When I was laid off in 2008, I lost medical insurance. During graduate school, I was on the student plan (at $165 or so a year). Since being graduated, I applied and was turned down for private medical insurance, because I "had had cancer." Since I am 63, I cannot yet use Medicaire. Since I am 63 and had breast cancer 12 years ago, I am apparently uninsurable...though I have not actually used insurance and have had good checkups since then.
Today talked for three hours to an insurance company which offered to give me insurance at twice the normal premium. They decided that I am hypertensive, use tobacco, and that I require medication for high cholesterol...all incorrect. My blood pressure averages about 120/75, I do not use any tobacco, and, while my LDL is and has been about 215, the HDL/LDL ratio is terrific. They, however, diagnose me over the phone, overruling my doctor, whom I saw last week. Anything for a bigger premium. am angry and frustrated, underneath the sense of health and well-being, eroding me somewhat.
I did not ask to be laid off (the month that I turned 60). I did not really love working in corporations but was willing and able, and expected to continue for 10 more years. Now, it seems that insurance companies have decided that, since I did not die from breast cancer 12 years ago, they will helpfully create the situation where that could still happen. Good times! (The medical system declared me free and clear of cancer after 10 years of good health, but what do they know?).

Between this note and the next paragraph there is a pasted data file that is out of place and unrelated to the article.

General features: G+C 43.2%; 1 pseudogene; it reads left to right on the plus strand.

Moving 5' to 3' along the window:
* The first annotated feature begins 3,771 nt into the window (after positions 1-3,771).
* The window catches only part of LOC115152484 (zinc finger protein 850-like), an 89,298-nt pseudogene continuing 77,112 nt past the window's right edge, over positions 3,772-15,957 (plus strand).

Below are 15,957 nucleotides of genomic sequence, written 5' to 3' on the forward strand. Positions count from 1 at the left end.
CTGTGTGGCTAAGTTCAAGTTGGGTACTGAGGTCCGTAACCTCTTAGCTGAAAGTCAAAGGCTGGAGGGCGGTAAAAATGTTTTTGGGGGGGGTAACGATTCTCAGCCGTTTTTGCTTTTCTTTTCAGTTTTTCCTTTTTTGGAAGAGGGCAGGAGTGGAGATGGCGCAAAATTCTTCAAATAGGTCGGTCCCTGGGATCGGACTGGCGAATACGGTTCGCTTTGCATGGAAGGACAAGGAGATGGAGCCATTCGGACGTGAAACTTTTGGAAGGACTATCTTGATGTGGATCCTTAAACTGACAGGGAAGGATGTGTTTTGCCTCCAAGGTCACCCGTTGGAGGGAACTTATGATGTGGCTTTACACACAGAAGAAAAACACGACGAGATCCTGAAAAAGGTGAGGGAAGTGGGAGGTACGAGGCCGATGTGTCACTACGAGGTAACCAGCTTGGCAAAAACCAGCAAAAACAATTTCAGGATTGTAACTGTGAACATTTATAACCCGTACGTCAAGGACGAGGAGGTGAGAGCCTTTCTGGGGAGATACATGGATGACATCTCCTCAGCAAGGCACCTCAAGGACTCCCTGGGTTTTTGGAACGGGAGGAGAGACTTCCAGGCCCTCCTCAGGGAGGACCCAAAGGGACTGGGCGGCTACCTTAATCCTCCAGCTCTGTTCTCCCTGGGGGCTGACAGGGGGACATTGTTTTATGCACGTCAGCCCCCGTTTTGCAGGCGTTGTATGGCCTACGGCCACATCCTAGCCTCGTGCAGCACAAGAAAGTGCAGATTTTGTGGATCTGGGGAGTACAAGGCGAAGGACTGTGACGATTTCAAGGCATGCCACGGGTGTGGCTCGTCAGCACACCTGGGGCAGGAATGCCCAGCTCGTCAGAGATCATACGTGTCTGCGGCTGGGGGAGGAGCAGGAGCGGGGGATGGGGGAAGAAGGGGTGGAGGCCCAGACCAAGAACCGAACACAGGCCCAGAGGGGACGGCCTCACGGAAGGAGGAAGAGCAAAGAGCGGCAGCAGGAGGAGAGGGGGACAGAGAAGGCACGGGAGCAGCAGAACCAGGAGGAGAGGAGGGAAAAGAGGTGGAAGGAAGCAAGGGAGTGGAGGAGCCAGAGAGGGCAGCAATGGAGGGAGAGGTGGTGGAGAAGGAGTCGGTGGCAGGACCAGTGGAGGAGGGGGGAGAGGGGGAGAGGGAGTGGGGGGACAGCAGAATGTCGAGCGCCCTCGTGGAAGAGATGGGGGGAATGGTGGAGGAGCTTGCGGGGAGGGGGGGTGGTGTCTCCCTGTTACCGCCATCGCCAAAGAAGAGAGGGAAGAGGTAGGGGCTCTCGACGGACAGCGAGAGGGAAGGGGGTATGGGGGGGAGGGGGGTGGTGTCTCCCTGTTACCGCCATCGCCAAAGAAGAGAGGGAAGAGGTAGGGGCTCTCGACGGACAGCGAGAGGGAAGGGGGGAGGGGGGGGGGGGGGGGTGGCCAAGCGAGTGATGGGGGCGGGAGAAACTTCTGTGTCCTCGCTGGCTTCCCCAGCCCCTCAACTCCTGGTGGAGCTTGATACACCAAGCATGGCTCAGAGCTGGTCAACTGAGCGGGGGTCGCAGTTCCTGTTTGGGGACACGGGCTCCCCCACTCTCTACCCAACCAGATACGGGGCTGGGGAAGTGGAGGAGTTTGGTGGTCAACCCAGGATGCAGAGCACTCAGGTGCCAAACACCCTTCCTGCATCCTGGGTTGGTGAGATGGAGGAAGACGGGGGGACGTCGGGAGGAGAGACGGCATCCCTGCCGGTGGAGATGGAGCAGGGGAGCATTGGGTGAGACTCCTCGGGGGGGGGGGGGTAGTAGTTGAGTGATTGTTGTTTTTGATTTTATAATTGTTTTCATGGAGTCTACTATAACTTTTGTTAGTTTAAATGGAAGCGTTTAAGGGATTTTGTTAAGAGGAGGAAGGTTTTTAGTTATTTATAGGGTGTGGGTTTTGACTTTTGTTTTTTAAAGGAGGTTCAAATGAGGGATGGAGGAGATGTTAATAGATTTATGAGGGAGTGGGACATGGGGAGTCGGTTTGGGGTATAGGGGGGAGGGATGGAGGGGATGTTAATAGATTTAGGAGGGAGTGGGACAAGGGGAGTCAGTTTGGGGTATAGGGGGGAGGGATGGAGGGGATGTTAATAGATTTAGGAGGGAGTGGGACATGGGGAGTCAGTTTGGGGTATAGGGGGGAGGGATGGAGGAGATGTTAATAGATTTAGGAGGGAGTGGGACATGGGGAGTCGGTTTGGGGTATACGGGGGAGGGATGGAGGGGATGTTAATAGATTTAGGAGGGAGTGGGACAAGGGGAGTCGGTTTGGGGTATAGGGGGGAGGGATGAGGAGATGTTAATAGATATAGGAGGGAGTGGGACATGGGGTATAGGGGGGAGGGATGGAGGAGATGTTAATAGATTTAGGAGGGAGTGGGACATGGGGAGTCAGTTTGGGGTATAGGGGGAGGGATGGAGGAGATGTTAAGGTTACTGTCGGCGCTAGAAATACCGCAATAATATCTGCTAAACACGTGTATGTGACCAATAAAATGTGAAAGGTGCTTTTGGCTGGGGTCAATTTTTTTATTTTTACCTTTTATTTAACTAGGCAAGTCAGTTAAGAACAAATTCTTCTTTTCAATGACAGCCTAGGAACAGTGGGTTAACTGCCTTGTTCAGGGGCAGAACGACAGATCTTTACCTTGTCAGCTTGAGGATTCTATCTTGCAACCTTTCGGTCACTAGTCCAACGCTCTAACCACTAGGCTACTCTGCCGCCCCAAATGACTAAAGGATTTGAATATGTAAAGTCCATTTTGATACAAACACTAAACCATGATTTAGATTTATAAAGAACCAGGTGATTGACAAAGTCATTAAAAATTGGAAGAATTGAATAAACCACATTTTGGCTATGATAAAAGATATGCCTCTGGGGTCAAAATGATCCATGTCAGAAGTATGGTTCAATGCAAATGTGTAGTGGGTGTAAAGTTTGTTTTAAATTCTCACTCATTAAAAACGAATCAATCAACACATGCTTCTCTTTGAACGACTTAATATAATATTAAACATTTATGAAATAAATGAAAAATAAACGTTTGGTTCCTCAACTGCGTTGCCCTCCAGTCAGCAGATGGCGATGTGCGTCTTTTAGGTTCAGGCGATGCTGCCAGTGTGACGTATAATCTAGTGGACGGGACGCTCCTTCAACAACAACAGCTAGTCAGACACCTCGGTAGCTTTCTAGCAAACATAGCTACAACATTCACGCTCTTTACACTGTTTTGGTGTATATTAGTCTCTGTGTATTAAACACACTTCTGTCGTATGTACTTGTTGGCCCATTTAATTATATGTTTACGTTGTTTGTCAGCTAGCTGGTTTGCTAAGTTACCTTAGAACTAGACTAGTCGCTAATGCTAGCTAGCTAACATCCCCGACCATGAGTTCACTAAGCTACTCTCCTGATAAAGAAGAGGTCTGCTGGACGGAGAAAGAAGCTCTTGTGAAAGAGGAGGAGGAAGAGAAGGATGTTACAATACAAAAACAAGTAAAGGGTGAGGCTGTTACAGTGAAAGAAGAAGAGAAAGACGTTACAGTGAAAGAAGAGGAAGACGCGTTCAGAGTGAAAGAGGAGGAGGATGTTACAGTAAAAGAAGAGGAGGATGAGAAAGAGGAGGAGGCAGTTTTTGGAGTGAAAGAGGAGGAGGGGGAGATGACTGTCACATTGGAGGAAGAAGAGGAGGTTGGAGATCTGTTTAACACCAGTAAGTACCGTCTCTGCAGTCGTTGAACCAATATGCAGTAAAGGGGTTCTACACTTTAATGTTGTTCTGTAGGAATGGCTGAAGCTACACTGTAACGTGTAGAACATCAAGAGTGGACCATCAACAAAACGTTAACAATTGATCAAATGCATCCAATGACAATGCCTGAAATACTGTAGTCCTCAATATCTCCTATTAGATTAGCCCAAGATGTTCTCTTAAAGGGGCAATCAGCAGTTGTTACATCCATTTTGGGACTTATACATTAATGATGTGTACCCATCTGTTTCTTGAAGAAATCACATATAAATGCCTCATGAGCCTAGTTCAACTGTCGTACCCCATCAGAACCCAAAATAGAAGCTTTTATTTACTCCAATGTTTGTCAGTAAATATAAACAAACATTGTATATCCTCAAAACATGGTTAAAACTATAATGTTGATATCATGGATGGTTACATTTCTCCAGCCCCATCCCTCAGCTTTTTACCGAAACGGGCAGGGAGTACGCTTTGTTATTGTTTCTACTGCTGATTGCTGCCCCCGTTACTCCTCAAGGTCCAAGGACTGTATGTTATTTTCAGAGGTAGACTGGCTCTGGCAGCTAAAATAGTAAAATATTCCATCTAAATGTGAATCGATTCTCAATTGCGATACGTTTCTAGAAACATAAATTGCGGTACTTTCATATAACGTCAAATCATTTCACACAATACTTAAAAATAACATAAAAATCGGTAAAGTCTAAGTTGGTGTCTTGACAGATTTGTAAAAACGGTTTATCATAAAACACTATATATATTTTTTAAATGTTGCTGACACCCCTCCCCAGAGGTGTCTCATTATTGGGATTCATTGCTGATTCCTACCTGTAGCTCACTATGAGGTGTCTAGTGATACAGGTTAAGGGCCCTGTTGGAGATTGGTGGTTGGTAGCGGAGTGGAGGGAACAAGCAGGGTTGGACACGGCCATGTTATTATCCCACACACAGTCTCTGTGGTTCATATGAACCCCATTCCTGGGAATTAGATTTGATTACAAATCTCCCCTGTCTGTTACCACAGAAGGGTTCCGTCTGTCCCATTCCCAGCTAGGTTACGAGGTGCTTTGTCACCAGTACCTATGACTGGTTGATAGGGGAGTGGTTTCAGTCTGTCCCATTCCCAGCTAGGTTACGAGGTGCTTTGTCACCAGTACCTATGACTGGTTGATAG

I was laid off, in part, because the work I was doing (high performance microprocessor design) went to India. Remember voting about that? Neither do I. If you think that politicians are protecting “good jobs” (remember that slogan?), think again.
Hey, I never asked for a health system run by insurance companies with Wall Street values. I bet you didn’t either. I left medical school (years ago) because I could see that doctors were becoming irrelevant... That is the case now, as my case demonstrates. Feel warm and fuzzy now?
None of us has had a choice about either how the medical system works or who has access. Same with the food industry. We spend twice what other rich countries do on health care and yet are unique in leaving millions of citizens without access to it. The nutrient density of our food had dropped significantly over the last 50 years, as processing and agribusiness has taken over the food supply. None of us has had a direct say in any of this. If you are not upset about these things, WHY NOT?
Enough kvetching. Life is grand. Too bad that our country isn’t, so much.
I am the 99%.
I am the 99%.